4. Survival of the Fittest

As in all walks of life, the most successful reap the biggest rewards and the New Build property market is a shining example of this. The best developers sell the most units, the best units in those developments sell first and the units that rent the quickest are the ones that appeal to their target demographic the most – simple.

If a tenant searches on Right Move/Zoopla or similar looking for a one bedroom property in Canary Wharf, they will probably achieve 100+ hits even after filtering by price and location. It is possible that within a single development which has recently completed that this number of units could be available for rental at the same time.

How does a tenant choose which properties to view? They choose those with immediate lifestyle appeal – the most attractively furnished. Where personal taste is a factor it’s possible a tenant may select the property of another landlord, but properly finished, your property will definitely be one of the small percentage of apartments which rent early.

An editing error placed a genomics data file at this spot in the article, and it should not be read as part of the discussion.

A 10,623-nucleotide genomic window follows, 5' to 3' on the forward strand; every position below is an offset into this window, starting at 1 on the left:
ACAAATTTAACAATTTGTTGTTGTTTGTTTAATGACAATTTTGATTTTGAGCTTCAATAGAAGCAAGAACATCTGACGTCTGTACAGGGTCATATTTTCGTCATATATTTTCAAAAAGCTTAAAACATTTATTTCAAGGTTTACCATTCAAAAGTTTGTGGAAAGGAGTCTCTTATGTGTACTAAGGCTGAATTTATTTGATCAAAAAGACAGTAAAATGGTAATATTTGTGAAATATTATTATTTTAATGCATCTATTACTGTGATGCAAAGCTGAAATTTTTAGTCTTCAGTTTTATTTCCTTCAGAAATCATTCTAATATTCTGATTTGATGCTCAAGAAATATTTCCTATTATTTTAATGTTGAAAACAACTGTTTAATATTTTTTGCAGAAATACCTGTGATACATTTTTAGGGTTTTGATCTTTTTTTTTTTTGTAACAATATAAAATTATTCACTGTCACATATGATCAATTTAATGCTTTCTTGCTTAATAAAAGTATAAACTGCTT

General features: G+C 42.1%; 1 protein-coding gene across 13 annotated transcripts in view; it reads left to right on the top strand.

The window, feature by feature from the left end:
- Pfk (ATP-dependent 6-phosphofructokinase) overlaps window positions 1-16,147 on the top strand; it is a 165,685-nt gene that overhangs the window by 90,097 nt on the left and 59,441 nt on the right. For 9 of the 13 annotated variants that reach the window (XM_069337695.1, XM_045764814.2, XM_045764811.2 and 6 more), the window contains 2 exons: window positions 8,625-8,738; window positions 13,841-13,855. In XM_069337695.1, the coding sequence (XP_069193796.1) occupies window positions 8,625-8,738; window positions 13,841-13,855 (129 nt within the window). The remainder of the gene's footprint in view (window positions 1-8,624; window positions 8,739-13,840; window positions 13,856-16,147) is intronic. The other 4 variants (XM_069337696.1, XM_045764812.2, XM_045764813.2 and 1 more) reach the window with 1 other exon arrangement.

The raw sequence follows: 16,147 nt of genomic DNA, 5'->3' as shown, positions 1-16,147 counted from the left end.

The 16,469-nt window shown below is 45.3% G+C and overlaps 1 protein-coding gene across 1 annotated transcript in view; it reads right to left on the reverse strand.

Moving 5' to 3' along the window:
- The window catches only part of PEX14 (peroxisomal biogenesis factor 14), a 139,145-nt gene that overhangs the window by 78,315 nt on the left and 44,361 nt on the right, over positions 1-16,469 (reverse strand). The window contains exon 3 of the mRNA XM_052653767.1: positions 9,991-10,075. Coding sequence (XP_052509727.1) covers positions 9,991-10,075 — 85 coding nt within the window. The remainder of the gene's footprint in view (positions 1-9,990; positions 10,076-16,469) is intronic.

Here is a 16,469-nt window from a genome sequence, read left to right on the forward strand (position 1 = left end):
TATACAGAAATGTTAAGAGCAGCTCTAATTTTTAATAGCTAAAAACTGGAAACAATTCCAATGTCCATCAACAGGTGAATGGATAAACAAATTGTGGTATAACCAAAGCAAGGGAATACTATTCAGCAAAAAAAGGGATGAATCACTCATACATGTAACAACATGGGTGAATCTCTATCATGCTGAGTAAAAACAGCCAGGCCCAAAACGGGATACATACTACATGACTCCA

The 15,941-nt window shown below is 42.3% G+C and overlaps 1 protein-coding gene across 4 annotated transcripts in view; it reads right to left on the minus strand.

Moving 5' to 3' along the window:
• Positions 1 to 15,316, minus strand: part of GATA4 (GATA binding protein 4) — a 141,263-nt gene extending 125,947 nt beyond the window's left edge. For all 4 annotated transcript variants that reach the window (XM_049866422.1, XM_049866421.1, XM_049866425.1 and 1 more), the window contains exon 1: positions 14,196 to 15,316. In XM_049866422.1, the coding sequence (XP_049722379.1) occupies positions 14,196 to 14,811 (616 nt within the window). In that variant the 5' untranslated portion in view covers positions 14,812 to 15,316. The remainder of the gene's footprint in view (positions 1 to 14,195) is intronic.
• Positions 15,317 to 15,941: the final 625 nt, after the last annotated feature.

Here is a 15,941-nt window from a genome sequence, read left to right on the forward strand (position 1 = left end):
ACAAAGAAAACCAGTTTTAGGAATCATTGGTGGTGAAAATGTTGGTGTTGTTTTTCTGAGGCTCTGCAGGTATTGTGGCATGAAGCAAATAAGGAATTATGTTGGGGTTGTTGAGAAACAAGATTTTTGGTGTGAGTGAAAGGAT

In a particularly competitive part of Nine Elms we have seen a 7-9 week difference between 2 bedroom properties renting at the same price. The deciding differential being how well dressed the apartments were and how well they catered to furnished market /part furnished equivalent. Without the identity of furnishings what is your unique selling point on these property portals? An empty flat with the same colour flooring and same sized bedroom and style as every other empty flat online.

Which leads on to my final point…

5. Avoid the Void